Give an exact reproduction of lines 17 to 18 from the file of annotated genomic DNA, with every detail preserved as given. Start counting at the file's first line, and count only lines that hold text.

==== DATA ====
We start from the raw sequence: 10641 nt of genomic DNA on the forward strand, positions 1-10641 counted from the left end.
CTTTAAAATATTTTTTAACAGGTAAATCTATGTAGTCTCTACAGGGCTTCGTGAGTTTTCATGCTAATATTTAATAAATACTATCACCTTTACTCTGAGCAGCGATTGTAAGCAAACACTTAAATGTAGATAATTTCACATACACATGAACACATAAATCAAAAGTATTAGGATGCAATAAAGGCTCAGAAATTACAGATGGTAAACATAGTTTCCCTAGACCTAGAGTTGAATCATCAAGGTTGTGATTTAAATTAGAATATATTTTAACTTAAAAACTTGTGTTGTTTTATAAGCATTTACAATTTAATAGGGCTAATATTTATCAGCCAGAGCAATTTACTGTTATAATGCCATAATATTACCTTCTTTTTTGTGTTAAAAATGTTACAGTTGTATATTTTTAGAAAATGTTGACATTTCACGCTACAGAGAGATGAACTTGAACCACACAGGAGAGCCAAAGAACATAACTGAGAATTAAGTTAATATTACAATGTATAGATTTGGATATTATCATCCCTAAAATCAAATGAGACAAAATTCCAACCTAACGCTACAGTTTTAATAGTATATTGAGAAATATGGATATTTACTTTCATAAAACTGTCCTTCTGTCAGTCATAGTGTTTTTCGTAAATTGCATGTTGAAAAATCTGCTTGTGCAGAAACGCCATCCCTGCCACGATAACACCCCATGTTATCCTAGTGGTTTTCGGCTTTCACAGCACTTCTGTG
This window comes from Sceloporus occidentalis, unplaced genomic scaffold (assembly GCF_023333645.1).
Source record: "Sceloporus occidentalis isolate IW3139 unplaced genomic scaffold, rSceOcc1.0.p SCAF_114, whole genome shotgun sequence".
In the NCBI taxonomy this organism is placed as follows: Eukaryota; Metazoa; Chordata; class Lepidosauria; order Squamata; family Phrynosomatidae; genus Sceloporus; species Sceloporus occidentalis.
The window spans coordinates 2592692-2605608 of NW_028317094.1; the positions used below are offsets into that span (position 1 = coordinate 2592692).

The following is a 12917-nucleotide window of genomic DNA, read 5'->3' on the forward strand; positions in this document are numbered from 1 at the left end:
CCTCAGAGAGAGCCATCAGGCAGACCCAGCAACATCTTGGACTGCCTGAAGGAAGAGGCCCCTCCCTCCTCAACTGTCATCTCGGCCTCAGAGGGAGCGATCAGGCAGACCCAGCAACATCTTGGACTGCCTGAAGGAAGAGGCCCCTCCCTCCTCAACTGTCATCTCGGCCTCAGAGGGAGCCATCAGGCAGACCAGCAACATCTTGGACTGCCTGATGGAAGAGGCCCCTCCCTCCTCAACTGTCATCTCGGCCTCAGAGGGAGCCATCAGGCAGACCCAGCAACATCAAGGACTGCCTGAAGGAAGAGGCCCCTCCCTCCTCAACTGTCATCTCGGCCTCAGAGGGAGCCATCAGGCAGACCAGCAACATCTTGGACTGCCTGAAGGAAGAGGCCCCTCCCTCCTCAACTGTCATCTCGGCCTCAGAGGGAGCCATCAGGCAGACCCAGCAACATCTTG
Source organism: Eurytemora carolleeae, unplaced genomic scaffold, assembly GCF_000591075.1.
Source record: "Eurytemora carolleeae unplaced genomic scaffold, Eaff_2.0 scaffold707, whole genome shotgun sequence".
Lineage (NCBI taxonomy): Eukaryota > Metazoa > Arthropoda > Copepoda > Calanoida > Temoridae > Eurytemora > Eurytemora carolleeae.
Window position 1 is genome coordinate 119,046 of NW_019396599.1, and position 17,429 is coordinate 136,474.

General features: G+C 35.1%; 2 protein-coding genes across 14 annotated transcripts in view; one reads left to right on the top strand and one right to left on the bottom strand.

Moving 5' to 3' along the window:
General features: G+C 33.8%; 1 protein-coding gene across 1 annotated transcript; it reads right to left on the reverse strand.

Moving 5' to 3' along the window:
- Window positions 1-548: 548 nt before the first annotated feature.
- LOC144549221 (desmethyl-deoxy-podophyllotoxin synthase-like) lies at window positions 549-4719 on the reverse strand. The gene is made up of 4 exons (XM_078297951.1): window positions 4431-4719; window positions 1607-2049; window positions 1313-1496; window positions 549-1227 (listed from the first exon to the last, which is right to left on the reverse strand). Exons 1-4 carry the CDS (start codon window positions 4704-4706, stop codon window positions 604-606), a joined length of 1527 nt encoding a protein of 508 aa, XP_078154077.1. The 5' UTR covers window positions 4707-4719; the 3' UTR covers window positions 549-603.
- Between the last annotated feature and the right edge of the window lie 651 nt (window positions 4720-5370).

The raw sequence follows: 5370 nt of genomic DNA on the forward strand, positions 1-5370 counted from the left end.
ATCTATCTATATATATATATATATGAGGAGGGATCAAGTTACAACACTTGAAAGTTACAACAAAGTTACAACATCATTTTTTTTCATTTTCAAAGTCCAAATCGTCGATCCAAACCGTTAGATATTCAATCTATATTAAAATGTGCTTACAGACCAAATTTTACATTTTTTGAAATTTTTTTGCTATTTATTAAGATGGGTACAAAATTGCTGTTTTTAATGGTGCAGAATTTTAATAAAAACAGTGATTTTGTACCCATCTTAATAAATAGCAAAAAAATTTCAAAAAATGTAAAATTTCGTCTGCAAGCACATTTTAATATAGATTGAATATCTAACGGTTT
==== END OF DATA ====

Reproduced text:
- Window positions 1-548: 548 nt before the first annotated feature.
- LOC144549221 (desmethyl-deoxy-podophyllotoxin synthase-like) lies at window positions 549-4719 on the reverse strand. The gene is made up of 4 exons (XM_078297951.1): window positions 4431-4719; window positions 1607-2049; window positions 1313-1496; window positions 549-1227 (listed from the first exon to the last, which is right to left on the reverse strand). Exons 1-4 carry the CDS (start codon window positions 4704-4706, stop codon window positions 604-606), a joined length of 1527 nt encoding a protein of 508 aa, XP_078154077.1. The 5' UTR covers window positions 4707-4719; the 3' UTR covers window positions 549-603.